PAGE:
6. Of course, you can do that. But then you have two ugly empty frames at the top staring at the player, creating a distinct impression that something is missing. And thus, your scenario starts with an unmet expectation and the player likely feeling that the scenario designer's work is sub-par. Why force designers to eat that if they don't want to add graphics? A no-graphics option would be very simple way of eliminating the problem. All BF would have to do is extend the briefing text frame to cover the entire area of the current three frames. Everything else could stay the same.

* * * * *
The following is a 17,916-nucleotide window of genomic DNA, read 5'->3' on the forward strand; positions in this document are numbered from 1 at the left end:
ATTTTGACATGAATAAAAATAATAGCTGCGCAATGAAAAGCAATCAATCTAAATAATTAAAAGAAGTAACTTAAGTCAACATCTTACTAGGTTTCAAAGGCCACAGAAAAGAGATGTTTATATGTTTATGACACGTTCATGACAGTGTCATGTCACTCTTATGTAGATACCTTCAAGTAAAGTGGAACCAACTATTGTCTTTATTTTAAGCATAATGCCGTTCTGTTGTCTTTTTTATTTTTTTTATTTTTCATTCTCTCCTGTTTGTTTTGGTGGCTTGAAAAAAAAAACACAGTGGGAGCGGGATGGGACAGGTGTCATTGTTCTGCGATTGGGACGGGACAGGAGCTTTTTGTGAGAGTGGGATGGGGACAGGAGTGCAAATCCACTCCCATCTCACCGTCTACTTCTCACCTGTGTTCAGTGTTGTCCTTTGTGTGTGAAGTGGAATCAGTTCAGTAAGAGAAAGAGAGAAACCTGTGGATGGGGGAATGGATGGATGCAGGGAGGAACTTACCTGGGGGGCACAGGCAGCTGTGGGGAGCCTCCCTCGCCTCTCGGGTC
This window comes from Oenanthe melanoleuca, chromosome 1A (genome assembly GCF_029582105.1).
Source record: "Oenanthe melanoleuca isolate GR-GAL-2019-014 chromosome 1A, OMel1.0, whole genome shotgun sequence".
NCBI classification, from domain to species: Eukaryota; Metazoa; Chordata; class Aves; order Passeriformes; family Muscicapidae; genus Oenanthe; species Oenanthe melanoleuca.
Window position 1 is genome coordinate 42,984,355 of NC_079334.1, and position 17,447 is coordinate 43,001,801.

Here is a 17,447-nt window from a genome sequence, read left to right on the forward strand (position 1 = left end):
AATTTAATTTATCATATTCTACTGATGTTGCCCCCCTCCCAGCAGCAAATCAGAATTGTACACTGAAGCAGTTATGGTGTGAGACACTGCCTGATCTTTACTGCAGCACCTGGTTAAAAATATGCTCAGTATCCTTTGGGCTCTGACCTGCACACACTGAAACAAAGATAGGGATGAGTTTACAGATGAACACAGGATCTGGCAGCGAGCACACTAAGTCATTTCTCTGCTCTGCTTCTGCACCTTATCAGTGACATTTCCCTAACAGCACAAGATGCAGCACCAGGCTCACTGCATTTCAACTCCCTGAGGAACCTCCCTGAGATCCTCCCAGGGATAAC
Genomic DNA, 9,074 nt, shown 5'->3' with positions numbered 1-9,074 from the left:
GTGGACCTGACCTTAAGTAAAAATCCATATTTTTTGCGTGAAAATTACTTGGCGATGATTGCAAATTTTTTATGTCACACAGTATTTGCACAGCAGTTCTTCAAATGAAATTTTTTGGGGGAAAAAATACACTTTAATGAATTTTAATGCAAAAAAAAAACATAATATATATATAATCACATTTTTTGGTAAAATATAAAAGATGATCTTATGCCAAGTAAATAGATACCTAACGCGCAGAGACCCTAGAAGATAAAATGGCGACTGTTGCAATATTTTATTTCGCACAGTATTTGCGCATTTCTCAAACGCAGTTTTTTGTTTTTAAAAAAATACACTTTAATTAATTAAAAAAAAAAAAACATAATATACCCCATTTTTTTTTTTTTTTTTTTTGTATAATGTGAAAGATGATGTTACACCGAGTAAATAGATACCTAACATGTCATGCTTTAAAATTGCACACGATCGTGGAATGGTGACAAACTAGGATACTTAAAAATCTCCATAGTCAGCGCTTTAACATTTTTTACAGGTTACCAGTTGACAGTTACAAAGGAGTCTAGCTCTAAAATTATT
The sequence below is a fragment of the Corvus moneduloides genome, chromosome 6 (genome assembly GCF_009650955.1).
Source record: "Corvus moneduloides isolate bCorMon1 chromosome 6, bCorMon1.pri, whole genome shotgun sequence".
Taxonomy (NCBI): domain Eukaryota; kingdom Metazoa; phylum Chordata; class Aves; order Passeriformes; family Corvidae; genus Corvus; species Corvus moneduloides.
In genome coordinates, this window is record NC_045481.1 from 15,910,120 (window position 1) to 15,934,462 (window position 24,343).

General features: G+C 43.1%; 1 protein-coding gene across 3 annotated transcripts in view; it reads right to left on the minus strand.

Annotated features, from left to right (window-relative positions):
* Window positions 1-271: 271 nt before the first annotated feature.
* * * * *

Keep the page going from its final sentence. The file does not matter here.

7. I'd agree that giving the designer more flexibility in how to approach the breifing graphics would be a good thing. The current system is a bit awkward, especially with regards to fitting a tactical map in the space provided (one of the dimensions always seems to be fighting the space). However, I'd still highly recommend adding a visually acceptable no graphics briefing option, as I genuinely think that adds an unnecessary time hurdle for designers. People who want to do graphics could still pour out their creativity, but those who want to limit their application to the scenario crafting itself would be free to do so without taking an automatic negative hit on presentation.